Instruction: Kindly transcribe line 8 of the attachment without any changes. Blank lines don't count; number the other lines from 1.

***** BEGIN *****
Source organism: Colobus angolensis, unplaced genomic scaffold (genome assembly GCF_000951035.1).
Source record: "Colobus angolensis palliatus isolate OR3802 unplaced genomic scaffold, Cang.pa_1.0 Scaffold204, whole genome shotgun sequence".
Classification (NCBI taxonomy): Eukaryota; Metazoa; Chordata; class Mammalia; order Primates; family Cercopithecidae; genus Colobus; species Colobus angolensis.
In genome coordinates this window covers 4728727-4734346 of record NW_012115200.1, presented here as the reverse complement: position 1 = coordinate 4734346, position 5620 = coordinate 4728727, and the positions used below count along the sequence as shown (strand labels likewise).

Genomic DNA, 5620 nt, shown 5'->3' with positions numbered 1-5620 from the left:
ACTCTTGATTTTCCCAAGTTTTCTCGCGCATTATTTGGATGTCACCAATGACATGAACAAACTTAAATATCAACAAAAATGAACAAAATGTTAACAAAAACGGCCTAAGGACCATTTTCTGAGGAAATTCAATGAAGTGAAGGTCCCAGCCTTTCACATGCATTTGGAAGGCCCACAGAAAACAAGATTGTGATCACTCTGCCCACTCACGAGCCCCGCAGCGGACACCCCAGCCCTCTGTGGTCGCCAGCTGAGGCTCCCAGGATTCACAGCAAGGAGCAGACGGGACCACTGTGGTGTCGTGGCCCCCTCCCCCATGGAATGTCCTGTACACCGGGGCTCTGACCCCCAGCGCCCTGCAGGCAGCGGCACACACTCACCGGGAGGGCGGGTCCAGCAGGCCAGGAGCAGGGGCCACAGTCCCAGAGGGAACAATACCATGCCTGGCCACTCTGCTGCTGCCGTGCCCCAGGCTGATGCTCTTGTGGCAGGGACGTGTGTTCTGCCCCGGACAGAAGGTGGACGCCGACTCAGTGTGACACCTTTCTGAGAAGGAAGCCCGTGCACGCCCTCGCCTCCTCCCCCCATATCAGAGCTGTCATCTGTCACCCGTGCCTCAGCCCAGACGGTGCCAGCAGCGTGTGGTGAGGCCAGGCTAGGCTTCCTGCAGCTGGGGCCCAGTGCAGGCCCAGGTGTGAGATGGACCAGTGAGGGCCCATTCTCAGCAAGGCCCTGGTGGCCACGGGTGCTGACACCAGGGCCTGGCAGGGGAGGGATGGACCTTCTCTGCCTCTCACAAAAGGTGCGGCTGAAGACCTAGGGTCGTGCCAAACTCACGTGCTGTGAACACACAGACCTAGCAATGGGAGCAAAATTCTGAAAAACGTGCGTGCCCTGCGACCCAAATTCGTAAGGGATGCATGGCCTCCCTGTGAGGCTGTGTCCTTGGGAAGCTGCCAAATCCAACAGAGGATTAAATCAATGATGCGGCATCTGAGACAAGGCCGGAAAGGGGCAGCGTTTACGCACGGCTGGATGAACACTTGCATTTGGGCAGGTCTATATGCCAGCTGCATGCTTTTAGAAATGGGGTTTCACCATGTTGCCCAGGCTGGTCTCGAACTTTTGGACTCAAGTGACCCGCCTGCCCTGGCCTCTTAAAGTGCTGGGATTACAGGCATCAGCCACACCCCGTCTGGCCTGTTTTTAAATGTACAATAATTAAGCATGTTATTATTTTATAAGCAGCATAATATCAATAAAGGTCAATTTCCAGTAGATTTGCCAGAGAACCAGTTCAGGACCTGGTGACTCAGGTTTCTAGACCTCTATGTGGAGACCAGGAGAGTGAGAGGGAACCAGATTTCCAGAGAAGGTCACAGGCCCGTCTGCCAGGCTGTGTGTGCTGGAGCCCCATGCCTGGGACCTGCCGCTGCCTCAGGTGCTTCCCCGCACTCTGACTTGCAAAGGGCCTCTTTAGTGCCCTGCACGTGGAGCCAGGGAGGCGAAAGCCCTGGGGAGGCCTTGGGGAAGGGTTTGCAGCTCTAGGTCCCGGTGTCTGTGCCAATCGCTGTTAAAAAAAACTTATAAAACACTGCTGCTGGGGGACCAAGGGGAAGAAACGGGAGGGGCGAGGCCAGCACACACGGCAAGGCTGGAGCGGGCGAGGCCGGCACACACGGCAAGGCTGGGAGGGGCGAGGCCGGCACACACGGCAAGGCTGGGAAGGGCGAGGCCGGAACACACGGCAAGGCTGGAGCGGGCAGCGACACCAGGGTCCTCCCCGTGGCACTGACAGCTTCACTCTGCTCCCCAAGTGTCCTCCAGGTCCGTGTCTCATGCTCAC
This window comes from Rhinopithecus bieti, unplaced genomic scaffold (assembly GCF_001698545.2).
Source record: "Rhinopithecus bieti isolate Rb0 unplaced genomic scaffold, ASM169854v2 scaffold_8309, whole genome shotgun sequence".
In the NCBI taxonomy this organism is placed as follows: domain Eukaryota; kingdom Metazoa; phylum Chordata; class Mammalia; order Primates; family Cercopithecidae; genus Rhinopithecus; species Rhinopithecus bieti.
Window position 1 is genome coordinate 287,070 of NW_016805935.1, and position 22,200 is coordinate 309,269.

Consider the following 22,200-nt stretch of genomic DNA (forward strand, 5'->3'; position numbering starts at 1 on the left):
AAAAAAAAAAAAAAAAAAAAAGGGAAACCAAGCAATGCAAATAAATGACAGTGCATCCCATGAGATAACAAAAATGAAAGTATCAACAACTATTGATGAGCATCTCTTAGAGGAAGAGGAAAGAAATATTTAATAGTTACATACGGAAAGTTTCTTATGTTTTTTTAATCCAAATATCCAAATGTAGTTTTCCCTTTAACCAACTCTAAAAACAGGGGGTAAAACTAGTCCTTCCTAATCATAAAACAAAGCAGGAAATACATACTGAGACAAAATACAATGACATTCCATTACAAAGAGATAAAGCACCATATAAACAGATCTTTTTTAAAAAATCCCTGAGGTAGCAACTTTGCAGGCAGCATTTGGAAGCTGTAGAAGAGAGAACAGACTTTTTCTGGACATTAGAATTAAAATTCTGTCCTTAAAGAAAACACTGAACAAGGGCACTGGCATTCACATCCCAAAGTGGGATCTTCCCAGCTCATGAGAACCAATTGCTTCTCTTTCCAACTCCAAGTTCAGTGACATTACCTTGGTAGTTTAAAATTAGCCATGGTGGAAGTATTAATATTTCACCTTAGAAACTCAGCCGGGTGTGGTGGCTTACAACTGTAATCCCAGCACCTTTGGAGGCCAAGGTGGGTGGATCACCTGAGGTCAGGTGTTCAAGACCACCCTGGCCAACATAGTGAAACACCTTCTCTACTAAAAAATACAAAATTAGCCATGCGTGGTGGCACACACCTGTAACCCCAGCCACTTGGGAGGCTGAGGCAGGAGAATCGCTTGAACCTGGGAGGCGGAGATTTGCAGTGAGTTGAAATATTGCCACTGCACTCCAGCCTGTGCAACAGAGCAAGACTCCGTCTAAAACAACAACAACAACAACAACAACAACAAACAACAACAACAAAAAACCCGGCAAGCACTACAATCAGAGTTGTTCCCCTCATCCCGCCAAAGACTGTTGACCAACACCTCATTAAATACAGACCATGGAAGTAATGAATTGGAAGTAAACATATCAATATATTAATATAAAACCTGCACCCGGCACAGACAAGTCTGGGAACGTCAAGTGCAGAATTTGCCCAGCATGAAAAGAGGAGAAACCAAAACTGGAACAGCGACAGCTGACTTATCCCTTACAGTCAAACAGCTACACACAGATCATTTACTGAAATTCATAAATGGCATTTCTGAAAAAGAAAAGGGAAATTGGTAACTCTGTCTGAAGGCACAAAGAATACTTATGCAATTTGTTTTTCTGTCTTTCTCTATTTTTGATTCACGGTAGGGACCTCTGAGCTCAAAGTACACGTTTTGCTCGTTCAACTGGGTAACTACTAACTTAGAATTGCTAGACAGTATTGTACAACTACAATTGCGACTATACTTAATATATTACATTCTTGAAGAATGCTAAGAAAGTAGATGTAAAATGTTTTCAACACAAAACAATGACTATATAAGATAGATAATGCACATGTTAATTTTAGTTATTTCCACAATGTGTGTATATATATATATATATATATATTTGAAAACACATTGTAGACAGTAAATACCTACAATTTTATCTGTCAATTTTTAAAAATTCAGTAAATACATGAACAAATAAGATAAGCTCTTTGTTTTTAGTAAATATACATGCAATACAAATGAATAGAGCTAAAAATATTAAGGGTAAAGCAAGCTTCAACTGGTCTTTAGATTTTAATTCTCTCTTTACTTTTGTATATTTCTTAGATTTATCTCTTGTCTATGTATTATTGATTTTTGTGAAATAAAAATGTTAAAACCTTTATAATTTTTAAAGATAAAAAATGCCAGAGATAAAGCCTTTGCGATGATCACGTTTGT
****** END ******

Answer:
Source record: "Rhinopithecus bieti isolate Rb0 unplaced genomic scaffold, ASM169854v2 scaffold_8309, whole genome shotgun sequence".